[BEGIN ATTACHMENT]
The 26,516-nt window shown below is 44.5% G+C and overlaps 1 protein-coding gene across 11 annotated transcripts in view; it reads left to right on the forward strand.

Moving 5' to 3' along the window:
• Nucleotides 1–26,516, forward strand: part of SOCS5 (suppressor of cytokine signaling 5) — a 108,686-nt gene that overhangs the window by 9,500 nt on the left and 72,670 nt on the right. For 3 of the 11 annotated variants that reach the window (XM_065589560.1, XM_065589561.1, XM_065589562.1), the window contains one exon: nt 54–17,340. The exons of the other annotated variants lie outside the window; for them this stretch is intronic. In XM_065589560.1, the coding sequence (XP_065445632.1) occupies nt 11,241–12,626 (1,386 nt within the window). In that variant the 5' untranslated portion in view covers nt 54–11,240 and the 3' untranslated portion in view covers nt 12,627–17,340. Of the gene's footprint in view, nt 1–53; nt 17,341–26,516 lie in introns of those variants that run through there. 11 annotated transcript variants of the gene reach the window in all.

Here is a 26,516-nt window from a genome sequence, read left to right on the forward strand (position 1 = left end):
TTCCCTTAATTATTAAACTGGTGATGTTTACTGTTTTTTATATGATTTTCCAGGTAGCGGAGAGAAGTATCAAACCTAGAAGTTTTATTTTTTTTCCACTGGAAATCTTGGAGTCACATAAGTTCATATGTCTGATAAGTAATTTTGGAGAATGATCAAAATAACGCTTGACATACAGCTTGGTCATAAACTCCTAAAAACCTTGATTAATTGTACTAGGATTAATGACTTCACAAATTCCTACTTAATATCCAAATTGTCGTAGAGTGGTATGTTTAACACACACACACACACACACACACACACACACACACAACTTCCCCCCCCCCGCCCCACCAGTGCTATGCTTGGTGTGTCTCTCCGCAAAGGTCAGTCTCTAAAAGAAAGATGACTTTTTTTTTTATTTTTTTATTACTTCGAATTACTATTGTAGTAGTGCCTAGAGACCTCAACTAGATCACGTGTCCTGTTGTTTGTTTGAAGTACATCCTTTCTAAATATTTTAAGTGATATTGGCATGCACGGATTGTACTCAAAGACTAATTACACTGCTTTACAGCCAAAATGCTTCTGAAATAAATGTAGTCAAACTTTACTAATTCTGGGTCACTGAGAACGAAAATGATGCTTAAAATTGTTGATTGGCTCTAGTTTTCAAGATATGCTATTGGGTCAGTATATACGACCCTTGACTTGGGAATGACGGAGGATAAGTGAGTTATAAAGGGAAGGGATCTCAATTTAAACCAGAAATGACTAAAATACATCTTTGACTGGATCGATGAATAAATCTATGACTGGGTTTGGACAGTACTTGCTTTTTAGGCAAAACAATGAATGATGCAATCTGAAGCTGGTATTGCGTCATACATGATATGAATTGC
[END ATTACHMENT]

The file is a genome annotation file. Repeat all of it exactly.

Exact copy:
The 26,516-nt window shown below is 44.5% G+C and overlaps 1 protein-coding gene across 11 annotated transcripts in view; it reads left to right on the forward strand.

Moving 5' to 3' along the window:
• Nucleotides 1–26,516, forward strand: part of SOCS5 (suppressor of cytokine signaling 5) — a 108,686-nt gene that overhangs the window by 9,500 nt on the left and 72,670 nt on the right. For 3 of the 11 annotated variants that reach the window (XM_065589560.1, XM_065589561.1, XM_065589562.1), the window contains one exon: nt 54–17,340. The exons of the other annotated variants lie outside the window; for them this stretch is intronic. In XM_065589560.1, the coding sequence (XP_065445632.1) occupies nt 11,241–12,626 (1,386 nt within the window). In that variant the 5' untranslated portion in view covers nt 54–11,240 and the 3' untranslated portion in view covers nt 12,627–17,340. Of the gene's footprint in view, nt 1–53; nt 17,341–26,516 lie in introns of those variants that run through there. 11 annotated transcript variants of the gene reach the window in all.

Here is a 26,516-nt window from a genome sequence, read left to right on the forward strand (position 1 = left end):
TTCCCTTAATTATTAAACTGGTGATGTTTACTGTTTTTTATATGATTTTCCAGGTAGCGGAGAGAAGTATCAAACCTAGAAGTTTTATTTTTTTTCCACTGGAAATCTTGGAGTCACATAAGTTCATATGTCTGATAAGTAATTTTGGAGAATGATCAAAATAACGCTTGACATACAGCTTGGTCATAAACTCCTAAAAACCTTGATTAATTGTACTAGGATTAATGACTTCACAAATTCCTACTTAATATCCAAATTGTCGTAGAGTGGTATGTTTAACACACACACACACACACACACACACACACACACACAACTTCCCCCCCCCCGCCCCACCAGTGCTATGCTTGGTGTGTCTCTCCGCAAAGGTCAGTCTCTAAAAGAAAGATGACTTTTTTTTTTATTTTTTTATTACTTCGAATTACTATTGTAGTAGTGCCTAGAGACCTCAACTAGATCACGTGTCCTGTTGTTTGTTTGAAGTACATCCTTTCTAAATATTTTAAGTGATATTGGCATGCACGGATTGTACTCAAAGACTAATTACACTGCTTTACAGCCAAAATGCTTCTGAAATAAATGTAGTCAAACTTTACTAATTCTGGGTCACTGAGAACGAAAATGATGCTTAAAATTGTTGATTGGCTCTAGTTTTCAAGATATGCTATTGGGTCAGTATATACGACCCTTGACTTGGGAATGACGGAGGATAAGTGAGTTATAAAGGGAAGGGATCTCAATTTAAACCAGAAATGACTAAAATACATCTTTGACTGGATCGATGAATAAATCTATGACTGGGTTTGGACAGTACTTGCTTTTTAGGCAAAACAATGAATGATGCAATCTGAAGCTGGTATTGCGTCATACATGATATGAATTGC